Look for causes, not villians

by | Mar 4, 2023 | Change |

Look for causes, not villians

Growing up on a farm taught me a lot about being out of control. Mom and Dad had a little sign in the farm office that said, ‘Pray as if everything depends on God, ’cause it does. And work as if everything depends on you, ’cause it does.’ As a child, I found it weird, but as I grew up I understood it more.

I also knew that if November or December was more cloudy than normal, it hugely impacted our Christmas pointsettia crop. I knew that if we had a late frost in the spring, it impacted how much fruit was produced in our region. We couldn’t do anything about the sun and clouds – it was not in our control. Some local farmers and wineries installed turbines to keep the air moving to stop the frost, but that too wasn’t foolproof.

There are many things that are outside of our control. And yet, when things go wrong, we often look for people to blame. We look for a villian, a scapegoat. So we blame a person, forgetting about culture, context, and systems in which we all live and work in. We don’t live or work in a vacuum – this does not mean we do not have personal responsibilty, but it does mean not everything is down to us.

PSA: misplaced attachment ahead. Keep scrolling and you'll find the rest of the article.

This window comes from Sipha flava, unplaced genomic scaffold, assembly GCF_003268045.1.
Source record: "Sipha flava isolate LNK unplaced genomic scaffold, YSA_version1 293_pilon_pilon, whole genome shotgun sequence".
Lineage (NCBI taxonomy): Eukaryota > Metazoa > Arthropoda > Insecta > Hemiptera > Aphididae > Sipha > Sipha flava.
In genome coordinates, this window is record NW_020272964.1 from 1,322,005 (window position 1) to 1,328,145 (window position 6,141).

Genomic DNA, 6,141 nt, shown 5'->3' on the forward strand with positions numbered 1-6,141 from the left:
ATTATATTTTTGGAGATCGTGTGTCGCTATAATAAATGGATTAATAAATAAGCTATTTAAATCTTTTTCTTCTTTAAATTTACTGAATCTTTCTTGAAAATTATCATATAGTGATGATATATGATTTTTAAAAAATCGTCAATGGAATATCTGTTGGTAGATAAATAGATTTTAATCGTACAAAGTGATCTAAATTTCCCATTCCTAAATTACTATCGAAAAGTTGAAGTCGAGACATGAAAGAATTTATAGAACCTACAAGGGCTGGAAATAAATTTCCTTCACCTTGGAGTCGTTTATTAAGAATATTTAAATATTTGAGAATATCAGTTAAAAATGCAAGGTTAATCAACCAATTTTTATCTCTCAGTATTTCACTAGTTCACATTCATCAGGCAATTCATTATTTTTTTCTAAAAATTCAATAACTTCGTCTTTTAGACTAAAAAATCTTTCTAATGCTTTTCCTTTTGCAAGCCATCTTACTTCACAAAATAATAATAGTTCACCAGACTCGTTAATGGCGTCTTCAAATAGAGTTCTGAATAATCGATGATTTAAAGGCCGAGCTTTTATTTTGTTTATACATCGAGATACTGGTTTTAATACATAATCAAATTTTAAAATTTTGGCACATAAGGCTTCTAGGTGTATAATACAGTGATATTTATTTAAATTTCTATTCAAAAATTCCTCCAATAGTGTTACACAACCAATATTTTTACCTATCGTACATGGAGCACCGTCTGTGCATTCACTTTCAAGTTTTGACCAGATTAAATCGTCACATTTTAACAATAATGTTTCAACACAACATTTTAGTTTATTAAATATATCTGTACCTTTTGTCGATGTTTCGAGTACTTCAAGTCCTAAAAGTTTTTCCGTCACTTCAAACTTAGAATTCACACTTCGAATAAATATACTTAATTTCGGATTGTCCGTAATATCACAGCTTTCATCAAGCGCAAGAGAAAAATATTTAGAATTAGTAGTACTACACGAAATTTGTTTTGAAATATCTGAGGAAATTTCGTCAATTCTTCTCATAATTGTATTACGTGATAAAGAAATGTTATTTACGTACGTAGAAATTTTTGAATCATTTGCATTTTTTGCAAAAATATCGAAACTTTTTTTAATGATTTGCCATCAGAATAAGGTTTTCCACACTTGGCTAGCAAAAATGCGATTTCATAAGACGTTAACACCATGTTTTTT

In his recent newsletter, Steven, author of Pay the Price, tells a number of powerful stories and reminds us of a quote from Hans Rosling’s book Factfulness:

Look for causes, not villains: When something goes wrong, don’t look for an individual or group to blame. Accept that bad things can happen without anyone intending them to. Instead, spend your energy on understanding the multiple systems, interacting causes or systems that created the situation.

Hans Rosling

This is true in farming, but also in all areas of our lives and especially in change. Look for causes, not villians.

Photo by Antoine Barrès


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